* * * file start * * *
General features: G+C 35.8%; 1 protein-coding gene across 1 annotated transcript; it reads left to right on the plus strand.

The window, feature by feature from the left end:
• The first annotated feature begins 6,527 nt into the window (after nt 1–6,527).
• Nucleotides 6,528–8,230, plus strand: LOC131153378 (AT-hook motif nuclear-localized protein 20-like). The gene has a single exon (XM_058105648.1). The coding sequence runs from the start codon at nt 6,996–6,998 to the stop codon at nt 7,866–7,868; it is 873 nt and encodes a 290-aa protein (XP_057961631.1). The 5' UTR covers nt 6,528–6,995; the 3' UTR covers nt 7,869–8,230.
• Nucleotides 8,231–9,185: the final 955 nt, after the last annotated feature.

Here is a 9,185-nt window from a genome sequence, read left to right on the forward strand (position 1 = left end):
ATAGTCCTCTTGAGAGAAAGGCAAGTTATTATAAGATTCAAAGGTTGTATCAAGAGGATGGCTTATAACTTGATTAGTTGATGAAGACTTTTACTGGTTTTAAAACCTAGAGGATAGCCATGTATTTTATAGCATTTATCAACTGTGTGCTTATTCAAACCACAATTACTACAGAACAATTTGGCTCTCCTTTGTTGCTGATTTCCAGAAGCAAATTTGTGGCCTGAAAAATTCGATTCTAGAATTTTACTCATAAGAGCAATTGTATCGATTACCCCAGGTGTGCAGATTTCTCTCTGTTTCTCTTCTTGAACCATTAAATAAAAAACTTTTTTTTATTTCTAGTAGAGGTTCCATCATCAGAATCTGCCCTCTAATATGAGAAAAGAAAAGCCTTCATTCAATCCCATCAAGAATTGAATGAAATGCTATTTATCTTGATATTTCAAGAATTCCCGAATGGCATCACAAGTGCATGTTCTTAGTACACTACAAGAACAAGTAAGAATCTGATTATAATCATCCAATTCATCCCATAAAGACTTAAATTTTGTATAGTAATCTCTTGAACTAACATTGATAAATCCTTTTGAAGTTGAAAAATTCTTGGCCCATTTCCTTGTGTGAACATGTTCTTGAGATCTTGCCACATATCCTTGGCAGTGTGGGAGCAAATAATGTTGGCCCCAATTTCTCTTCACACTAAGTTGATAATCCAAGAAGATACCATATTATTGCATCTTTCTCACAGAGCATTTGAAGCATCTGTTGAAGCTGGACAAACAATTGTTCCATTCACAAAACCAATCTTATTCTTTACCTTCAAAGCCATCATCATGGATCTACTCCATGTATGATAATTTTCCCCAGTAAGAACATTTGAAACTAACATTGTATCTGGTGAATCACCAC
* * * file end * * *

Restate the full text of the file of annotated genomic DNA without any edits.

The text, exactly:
General features: G+C 35.8%; 1 protein-coding gene across 1 annotated transcript; it reads left to right on the plus strand.

The window, feature by feature from the left end:
• The first annotated feature begins 6,527 nt into the window (after nt 1–6,527).
• Nucleotides 6,528–8,230, plus strand: LOC131153378 (AT-hook motif nuclear-localized protein 20-like). The gene has a single exon (XM_058105648.1). The coding sequence runs from the start codon at nt 6,996–6,998 to the stop codon at nt 7,866–7,868; it is 873 nt and encodes a 290-aa protein (XP_057961631.1). The 5' UTR covers nt 6,528–6,995; the 3' UTR covers nt 7,869–8,230.
• Nucleotides 8,231–9,185: the final 955 nt, after the last annotated feature.

Here is a 9,185-nt window from a genome sequence, read left to right on the forward strand (position 1 = left end):
ATAGTCCTCTTGAGAGAAAGGCAAGTTATTATAAGATTCAAAGGTTGTATCAAGAGGATGGCTTATAACTTGATTAGTTGATGAAGACTTTTACTGGTTTTAAAACCTAGAGGATAGCCATGTATTTTATAGCATTTATCAACTGTGTGCTTATTCAAACCACAATTACTACAGAACAATTTGGCTCTCCTTTGTTGCTGATTTCCAGAAGCAAATTTGTGGCCTGAAAAATTCGATTCTAGAATTTTACTCATAAGAGCAATTGTATCGATTACCCCAGGTGTGCAGATTTCTCTCTGTTTCTCTTCTTGAACCATTAAATAAAAAACTTTTTTTTATTTCTAGTAGAGGTTCCATCATCAGAATCTGCCCTCTAATATGAGAAAAGAAAAGCCTTCATTCAATCCCATCAAGAATTGAATGAAATGCTATTTATCTTGATATTTCAAGAATTCCCGAATGGCATCACAAGTGCATGTTCTTAGTACACTACAAGAACAAGTAAGAATCTGATTATAATCATCCAATTCATCCCATAAAGACTTAAATTTTGTATAGTAATCTCTTGAACTAACATTGATAAATCCTTTTGAAGTTGAAAAATTCTTGGCCCATTTCCTTGTGTGAACATGTTCTTGAGATCTTGCCACATATCCTTGGCAGTGTGGGAGCAAATAATGTTGGCCCCAATTTCTCTTCACACTAAGTTGATAATCCAAGAAGATACCATATTATTGCATCTTTCTCACAGAGCATTTGAAGCATCTGTTGAAGCTGGACAAACAATTGTTCCATTCACAAAACCAATCTTATTCTTTACCTTCAAAGCCATCATCATGGATCTACTCCATGTATGATAATTTTCCCCAGTAAGAACATTTGAAACTAACATTGTATCTGGTGAATCACCAC